A different (but standard) under body, movable wings, no engine rev limit, no restriction on the number or type of updates, no homologation requirements, no limits on materials, testing, simulators, wind tunnels and so forth - most of the cost saving measures introduced over the last few years will not apply to these teams. However measures to save money during the race weekend, such as the ban on refuelling and the Saturday parc fermé, will apply to both categories of team. We are also thinking about a much bigger capacity KERS for the cost-capped teams. But all this must be covered by the £30 million - no exceptions and no free or subsidised outside help. Anything supplied by another team or an outside supplier will be included at its full commercial cost except for items supplied to all teams at subsidised rates under the single supplier arrangements negotiated by the FIA (e.g. for tyres), which allow all teams to benefit equally from reduced costs.

Q: But isn't that unfair? With a specially shaped under body and movable wings won't these cars have an unfair advantage?
MM:
No, we will make sure these advantages do no more than balance the disadvantages the cost-capped teams will have because of their very restricted budgets. As said, we will balance the median performances by adjusting the cost-capped cars should this prove necessary. The other cars will have stable technical regulations in return for which we understand FOTA intend to provide guarantees of continuing participation until 2012, underwritten by the major car manufacturers. The FIA has a lot of experience in performance adjustment and equivalence.

Q: Could a team use the standard KERS proposed by FOTA?
MM:
It could, but again this would have to come out of the £30 million. We are not keen on the idea of a standard KERS, because this is an area in which Formula One can innovate in a way that is road-relevant. But nothing in our current rules stops groupings of teams from agreeing parameters for KERS if they wish, because KERS is not compulsory. Perhaps the cost-capped teams will innovate in this area despite their restricted budgets.

Q: Could a cost capped car win a race or even the championship?
MM:
There is no reason why cost-capped teams could not win races. The massive and highly organised unlimited-expenditure teams are perhaps likely to do a better job of going racing. They will have the most expensive race engineers and tacticians not to mention the top-earning drivers. However, racing is (and should be) unpredictable.

Q: What about things you haven't thought of?
MM:
We will have a catch-all clause for the cost-capped teams enabling us to stop anything which goes against the spirit of the cost cap and allow us to rule definitively on any unforeseen problem. The unlimited-expenditure teams however will benefit from absolutely stable technical rules. Rule stability is part of the above-mentioned deal which FOTA are arranging with the major car manufacturers.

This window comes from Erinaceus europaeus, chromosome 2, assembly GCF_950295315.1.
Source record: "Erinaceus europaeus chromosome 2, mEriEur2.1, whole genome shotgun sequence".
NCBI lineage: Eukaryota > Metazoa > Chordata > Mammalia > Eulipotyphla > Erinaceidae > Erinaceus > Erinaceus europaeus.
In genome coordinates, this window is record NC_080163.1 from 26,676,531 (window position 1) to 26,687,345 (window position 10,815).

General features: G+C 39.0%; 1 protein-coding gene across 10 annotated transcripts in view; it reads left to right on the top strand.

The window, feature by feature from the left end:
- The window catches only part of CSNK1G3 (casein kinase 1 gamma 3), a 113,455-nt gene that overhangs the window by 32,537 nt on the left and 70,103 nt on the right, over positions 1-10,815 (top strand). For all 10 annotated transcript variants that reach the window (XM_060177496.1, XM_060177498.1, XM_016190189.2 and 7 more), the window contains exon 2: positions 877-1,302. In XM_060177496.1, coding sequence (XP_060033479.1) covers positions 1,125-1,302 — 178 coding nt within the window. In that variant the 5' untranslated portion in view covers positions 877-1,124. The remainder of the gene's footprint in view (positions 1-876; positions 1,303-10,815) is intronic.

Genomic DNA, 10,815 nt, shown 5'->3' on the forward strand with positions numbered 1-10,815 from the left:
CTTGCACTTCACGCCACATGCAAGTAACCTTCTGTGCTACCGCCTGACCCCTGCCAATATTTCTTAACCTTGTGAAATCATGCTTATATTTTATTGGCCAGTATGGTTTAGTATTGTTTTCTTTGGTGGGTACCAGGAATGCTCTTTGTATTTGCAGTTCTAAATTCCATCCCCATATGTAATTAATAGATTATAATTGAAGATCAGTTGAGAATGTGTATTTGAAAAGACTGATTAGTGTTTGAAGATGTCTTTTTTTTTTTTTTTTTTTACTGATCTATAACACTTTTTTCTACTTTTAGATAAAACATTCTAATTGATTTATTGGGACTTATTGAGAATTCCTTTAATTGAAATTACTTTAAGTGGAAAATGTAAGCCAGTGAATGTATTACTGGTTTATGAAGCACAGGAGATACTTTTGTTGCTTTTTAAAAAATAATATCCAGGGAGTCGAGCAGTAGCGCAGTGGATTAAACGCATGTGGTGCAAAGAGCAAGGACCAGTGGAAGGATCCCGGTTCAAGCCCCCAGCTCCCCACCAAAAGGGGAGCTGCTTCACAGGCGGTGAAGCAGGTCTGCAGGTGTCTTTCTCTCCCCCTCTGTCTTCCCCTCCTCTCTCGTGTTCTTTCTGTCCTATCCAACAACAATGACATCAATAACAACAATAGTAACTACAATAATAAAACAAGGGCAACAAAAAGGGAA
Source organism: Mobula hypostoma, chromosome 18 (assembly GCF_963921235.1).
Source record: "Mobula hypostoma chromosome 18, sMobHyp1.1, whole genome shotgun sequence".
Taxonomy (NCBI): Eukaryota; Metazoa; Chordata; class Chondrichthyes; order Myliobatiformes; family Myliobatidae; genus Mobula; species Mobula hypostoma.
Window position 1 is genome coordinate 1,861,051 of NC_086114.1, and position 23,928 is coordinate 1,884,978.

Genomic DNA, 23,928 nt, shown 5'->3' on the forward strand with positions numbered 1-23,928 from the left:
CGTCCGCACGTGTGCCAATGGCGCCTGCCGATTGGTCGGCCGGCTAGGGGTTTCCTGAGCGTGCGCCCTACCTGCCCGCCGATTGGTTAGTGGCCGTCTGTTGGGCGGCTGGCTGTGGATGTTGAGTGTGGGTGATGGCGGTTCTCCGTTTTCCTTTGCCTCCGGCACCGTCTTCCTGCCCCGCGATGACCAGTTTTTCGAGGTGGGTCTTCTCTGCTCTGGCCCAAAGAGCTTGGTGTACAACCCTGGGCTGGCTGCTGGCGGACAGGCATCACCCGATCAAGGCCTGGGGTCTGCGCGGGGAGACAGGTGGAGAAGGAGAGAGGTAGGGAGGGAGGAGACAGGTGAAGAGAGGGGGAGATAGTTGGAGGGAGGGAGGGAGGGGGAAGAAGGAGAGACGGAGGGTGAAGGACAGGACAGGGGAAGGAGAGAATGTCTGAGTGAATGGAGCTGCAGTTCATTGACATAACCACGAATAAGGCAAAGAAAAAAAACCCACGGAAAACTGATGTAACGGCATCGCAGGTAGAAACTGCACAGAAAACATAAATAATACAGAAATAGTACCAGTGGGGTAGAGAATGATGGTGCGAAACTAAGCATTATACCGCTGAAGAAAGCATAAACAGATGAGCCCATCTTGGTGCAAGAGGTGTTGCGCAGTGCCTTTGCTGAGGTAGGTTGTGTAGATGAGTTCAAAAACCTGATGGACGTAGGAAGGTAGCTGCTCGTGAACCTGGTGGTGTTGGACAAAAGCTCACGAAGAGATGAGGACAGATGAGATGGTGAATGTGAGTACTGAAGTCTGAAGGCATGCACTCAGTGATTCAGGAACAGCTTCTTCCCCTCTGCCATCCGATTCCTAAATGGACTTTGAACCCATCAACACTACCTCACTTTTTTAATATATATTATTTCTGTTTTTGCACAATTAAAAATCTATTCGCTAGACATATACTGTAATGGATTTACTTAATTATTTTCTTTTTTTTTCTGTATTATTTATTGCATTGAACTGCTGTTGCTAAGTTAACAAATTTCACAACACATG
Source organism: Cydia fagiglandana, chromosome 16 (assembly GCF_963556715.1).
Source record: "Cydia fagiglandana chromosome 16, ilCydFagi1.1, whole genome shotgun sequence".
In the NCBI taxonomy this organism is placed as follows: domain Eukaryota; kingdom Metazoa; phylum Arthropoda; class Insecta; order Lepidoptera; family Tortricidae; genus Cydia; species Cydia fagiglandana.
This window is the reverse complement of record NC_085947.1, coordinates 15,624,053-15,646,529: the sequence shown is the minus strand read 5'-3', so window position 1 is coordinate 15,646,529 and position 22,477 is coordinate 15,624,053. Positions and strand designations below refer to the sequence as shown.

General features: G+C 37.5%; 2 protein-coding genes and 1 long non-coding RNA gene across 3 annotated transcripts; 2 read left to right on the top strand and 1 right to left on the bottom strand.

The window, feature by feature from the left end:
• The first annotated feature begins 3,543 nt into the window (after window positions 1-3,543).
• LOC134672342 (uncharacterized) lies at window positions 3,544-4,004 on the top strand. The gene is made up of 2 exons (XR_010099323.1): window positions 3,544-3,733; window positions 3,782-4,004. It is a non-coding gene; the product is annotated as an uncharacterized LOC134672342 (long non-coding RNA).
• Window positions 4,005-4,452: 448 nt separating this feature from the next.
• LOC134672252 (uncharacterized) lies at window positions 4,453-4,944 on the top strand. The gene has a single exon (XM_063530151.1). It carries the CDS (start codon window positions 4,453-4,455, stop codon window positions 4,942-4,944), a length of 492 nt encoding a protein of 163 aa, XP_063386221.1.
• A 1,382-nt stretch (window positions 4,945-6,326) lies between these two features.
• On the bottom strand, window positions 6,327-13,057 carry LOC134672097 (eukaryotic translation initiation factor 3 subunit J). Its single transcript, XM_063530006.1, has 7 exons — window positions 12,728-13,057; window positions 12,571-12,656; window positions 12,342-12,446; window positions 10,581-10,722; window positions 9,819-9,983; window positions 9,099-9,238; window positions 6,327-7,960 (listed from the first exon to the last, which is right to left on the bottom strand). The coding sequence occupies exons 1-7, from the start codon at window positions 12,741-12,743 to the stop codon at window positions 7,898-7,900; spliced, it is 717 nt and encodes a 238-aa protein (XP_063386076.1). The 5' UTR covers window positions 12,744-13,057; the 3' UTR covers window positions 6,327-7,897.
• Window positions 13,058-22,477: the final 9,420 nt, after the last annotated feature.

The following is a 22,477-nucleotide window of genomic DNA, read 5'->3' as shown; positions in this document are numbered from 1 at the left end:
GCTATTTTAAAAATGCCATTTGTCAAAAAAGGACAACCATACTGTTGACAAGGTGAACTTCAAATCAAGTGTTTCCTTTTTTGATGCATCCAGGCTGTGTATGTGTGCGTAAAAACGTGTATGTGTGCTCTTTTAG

Q: Surely with the FOTA teams cutting expenditure by 50% in 2010 and further cuts in the pipeline for 2011, all this is unnecessary?
MM:
Back in December when we met the teams in Monaco, we would have agreed. However, the world-wide economic crisis has worsened very significantly since then. No-one can say the situation will not deteriorate further in the coming months. If this happens, we may lose other manufacturers or even independent teams, despite their best intentions. If we wait and things get worse, it will be too late. Conversely, if economic conditions suddenly improve, we will at least have some new blood in Formula One. It is obviously the FIA's duty to try to plan for the worst case rather than just hope for the best.

Q: When will you publish detailed regulations?
MM:
Shortly after the World Motor Sport Council meeting of 17 March.

Q: When will teams be able to enter?
MM:
As soon as the regulations are published.

Q: But FOTA have not yet finalised their detailed proposals.
MM:
We cannot wait, because new teams wishing to enter the 2010 championship will need to start work immediately. FOTA have already given us their main ideas, we understand that the outstanding matters are more minor. Also, provided they comply with all relevant laws, rules and regulations and observe the spirit of sporting competition, there is nothing to stop some FOTA members agreeing among themselves to observe certain rules or conventions provided these do not affect anyone else.

Q: What will you do if you receive more serious applications than there are spaces?
MM:
We are going to ask the World Motor Sport Council to agree to increase the number of teams allowed to participate (currently 12) provided the Safety Commission is satisfied that circuit safety has progressed to the point where this would pose no safety problem. Each entrant will also have to satisfy us that they have a source for an engine and transmission.

Q: Do you not fear that sponsors will reduce payments if they know teams cost less to run?
MM:
No. Sponsors will pay what the brand exposure on offer is worth to them. Competitors in sports like tennis or golf earn large sums despite their costs being minimal compared to Formula One. Sponsors in the current climate are more likely to be repelled by obvious profligacy than by a budget cap.